May brought a whirlwind of technology to the Middle East — most of it in the form of wheeled vehicles, kicked off by the UITP MENA Transport Congress in Dubai focused on mass transportation solutions for the region.
For many brands, the event was a chance not just to address transport markets that exist today in the Gulf, but to set the tone for the markets that may only arise in five or 10 years’ time, and to showcase their future technology.
Volvo emphasised the efficiencies of so-called bus-rapid transit (BRT) — a bus-based transport system that involves integration of buses with exclusive infrastructure, including stations. In the region, one of the first countries to pick up on this system will probably by Egypt, where the population density and congestion problems provide strong incentives for a better approach.
In the same month, Scania also unveiled plans to begin testing wireless charging systems for buses by placing magnetic coils beneath bus stops and equipping the vehicles with induction coils to recharge the battery within minutes. Hybrid electric buses are also being eyed in the Gulf, but improvements in battery technology will be required before such vehicles become commercially viable in the region — given the combined loads of the engines and AC units.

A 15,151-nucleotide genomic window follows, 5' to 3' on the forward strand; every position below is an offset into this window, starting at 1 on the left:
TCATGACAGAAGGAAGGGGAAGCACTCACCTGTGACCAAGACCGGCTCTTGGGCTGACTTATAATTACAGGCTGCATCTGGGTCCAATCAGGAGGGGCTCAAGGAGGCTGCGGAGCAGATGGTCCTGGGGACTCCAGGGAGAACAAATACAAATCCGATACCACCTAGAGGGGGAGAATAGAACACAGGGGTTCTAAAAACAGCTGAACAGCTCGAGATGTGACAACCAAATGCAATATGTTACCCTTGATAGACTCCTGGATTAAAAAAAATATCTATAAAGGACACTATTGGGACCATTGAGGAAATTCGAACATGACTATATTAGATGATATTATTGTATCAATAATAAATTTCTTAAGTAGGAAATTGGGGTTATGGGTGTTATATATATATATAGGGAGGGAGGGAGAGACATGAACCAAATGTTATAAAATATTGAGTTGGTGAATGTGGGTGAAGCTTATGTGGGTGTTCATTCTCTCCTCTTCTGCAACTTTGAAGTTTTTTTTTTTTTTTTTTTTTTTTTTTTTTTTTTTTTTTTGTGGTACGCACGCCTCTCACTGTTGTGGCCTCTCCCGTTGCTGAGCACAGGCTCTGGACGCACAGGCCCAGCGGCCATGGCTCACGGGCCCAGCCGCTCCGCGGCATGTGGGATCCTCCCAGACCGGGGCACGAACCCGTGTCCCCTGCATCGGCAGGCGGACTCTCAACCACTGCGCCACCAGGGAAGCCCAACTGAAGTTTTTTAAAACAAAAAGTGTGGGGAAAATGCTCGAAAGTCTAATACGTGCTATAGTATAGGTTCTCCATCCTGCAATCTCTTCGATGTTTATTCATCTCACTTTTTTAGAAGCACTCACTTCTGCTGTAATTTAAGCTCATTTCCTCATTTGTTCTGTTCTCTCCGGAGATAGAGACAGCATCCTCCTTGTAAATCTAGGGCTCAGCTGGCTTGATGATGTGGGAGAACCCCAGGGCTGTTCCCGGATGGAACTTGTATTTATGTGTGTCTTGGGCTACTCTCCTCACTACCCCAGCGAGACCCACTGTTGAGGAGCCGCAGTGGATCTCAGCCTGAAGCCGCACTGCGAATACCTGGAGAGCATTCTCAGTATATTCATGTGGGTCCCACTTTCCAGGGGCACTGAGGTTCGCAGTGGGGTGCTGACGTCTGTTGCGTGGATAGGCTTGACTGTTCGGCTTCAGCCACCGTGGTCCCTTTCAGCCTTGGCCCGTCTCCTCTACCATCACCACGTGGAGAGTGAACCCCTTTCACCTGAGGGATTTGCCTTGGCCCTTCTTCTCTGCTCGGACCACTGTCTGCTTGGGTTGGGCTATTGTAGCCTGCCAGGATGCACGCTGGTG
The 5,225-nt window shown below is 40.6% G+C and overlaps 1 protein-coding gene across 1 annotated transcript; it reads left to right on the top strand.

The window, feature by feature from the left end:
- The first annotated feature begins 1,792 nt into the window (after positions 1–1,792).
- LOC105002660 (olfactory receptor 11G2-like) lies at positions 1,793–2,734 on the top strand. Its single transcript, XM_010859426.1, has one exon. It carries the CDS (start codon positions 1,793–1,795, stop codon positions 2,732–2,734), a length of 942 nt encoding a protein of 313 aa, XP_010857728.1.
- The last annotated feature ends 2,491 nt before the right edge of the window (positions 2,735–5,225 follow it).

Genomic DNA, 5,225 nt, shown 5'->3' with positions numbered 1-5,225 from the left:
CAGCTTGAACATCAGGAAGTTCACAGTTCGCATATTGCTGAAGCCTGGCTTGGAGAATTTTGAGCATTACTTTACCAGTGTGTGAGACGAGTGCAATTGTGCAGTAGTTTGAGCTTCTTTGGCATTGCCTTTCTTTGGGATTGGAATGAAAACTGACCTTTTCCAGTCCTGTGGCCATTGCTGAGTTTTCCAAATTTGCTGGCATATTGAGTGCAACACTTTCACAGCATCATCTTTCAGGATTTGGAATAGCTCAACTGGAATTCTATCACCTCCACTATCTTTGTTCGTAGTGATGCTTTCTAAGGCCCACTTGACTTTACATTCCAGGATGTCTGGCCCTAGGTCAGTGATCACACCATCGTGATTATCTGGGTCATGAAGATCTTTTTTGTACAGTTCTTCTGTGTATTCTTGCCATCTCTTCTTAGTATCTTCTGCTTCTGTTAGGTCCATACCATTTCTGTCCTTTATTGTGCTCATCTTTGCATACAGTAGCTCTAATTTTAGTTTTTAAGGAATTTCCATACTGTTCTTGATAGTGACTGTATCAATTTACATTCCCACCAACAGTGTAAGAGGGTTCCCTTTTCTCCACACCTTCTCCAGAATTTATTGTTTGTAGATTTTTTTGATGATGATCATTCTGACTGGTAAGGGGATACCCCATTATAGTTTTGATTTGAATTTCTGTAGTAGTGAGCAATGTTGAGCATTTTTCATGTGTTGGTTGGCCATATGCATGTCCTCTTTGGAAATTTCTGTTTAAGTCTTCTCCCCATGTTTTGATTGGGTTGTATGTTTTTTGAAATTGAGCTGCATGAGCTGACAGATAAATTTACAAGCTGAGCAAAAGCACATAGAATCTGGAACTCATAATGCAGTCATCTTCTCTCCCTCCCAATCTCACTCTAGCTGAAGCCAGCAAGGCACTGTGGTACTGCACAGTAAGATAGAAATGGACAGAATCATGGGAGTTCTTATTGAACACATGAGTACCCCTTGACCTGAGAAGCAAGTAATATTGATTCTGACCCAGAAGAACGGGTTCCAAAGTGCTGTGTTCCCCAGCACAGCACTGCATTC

Needless to say, efficient buses are just one of the transport technologies with aspirational goals for the future. Another technology invited to present in Dubai by the RTA was the EZ10, an electric four-wheeled driverless vehicle being positioned as a ‘last mile’ transport solution to provide that critical link between mass transit systems and the final destination of passengers.
The EZ10 is programmed to follow virtual routes, but then autonomously navigates its environment using GPS, laser sensors and cameras and dynamically reacts to obstacles. It is easy to see how such technologies could become defining features of the Dubai Expo 2020 and its theme of ‘Creating the Future’.
Indeed, driverless technology is being pushed forward on all fronts, and this month Volvo Trucks also began giving live demonstrations of an autonomous system designed for its customers in the mining segment, where self-driving rigid dump trucks have now been ploughing up the earth for around a decade.
Before any of these technologies, systems and innovations find their way into widespread circulation in the Gulf region, regulatory hurdles will of course need to be overcome, but in more and more spheres the future is in sight.